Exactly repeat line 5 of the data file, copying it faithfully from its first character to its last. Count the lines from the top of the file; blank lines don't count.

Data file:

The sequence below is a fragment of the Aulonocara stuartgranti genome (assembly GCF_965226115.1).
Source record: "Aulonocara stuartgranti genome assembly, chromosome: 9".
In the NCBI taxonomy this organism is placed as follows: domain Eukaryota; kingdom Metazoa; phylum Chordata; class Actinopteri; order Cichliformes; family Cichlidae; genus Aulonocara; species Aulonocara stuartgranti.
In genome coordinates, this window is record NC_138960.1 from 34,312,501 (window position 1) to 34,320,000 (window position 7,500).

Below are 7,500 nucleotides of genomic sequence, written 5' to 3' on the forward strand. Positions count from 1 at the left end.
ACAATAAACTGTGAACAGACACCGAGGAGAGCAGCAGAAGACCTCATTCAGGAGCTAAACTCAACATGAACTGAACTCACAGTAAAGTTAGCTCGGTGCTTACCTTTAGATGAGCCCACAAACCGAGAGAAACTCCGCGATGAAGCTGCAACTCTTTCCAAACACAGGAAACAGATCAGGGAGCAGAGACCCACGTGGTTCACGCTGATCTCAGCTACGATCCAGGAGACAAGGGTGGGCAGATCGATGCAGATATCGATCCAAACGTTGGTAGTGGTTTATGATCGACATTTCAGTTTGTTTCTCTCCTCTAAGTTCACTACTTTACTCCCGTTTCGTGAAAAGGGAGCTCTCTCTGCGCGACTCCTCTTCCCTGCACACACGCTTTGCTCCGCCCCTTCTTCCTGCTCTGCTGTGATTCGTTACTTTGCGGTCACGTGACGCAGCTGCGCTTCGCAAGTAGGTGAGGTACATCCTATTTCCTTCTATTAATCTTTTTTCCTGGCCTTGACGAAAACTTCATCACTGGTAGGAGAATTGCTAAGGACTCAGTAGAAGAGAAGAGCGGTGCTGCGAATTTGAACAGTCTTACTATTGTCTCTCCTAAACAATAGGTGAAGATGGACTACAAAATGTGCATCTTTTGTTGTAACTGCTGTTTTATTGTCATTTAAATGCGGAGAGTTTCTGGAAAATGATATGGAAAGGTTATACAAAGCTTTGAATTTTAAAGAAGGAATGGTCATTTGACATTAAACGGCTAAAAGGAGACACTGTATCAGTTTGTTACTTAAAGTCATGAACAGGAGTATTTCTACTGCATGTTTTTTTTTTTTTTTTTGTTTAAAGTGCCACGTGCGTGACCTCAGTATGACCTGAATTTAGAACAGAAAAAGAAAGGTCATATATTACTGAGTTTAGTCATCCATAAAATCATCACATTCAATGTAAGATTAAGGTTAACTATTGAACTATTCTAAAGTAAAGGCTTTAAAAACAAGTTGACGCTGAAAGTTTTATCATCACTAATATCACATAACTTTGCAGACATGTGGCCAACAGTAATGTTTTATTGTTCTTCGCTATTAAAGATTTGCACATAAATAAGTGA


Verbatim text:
Below are 7,500 nucleotides of genomic sequence, written 5' to 3' on the forward strand. Positions count from 1 at the left end.